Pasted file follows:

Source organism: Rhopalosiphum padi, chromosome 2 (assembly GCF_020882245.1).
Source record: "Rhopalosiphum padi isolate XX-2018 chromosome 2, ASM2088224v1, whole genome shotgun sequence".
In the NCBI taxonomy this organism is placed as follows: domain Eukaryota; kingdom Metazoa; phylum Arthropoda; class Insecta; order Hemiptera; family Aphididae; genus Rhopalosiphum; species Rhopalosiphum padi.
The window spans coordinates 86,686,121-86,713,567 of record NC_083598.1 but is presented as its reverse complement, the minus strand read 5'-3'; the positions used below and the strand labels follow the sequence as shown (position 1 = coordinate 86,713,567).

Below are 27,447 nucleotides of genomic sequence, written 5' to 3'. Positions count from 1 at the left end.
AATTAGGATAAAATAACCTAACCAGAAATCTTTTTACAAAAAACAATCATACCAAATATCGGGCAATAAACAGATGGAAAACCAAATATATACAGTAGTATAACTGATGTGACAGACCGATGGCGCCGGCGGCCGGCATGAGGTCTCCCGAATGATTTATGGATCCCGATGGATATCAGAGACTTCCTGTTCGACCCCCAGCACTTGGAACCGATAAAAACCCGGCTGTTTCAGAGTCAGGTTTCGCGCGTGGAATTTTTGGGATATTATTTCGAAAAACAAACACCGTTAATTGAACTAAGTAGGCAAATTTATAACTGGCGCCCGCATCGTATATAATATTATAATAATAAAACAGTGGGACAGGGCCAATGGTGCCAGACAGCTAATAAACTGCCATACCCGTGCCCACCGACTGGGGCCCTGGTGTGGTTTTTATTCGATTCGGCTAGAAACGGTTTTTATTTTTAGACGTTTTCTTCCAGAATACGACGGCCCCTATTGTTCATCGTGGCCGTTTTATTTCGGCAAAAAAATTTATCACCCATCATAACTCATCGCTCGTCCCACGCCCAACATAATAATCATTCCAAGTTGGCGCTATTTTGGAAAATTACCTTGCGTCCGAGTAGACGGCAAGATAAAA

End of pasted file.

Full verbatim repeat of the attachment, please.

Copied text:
Source organism: Rhopalosiphum padi, chromosome 2 (assembly GCF_020882245.1).
Source record: "Rhopalosiphum padi isolate XX-2018 chromosome 2, ASM2088224v1, whole genome shotgun sequence".
In the NCBI taxonomy this organism is placed as follows: domain Eukaryota; kingdom Metazoa; phylum Arthropoda; class Insecta; order Hemiptera; family Aphididae; genus Rhopalosiphum; species Rhopalosiphum padi.
The window spans coordinates 86,686,121-86,713,567 of record NC_083598.1 but is presented as its reverse complement, the minus strand read 5'-3'; the positions used below and the strand labels follow the sequence as shown (position 1 = coordinate 86,713,567).

Below are 27,447 nucleotides of genomic sequence, written 5' to 3'. Positions count from 1 at the left end.
AATTAGGATAAAATAACCTAACCAGAAATCTTTTTACAAAAAACAATCATACCAAATATCGGGCAATAAACAGATGGAAAACCAAATATATACAGTAGTATAACTGATGTGACAGACCGATGGCGCCGGCGGCCGGCATGAGGTCTCCCGAATGATTTATGGATCCCGATGGATATCAGAGACTTCCTGTTCGACCCCCAGCACTTGGAACCGATAAAAACCCGGCTGTTTCAGAGTCAGGTTTCGCGCGTGGAATTTTTGGGATATTATTTCGAAAAACAAACACCGTTAATTGAACTAAGTAGGCAAATTTATAACTGGCGCCCGCATCGTATATAATATTATAATAATAAAACAGTGGGACAGGGCCAATGGTGCCAGACAGCTAATAAACTGCCATACCCGTGCCCACCGACTGGGGCCCTGGTGTGGTTTTTATTCGATTCGGCTAGAAACGGTTTTTATTTTTAGACGTTTTCTTCCAGAATACGACGGCCCCTATTGTTCATCGTGGCCGTTTTATTTCGGCAAAAAAATTTATCACCCATCATAACTCATCGCTCGTCCCACGCCCAACATAATAATCATTCCAAGTTGGCGCTATTTTGGAAAATTACCTTGCGTCCGAGTAGACGGCAAGATAAAA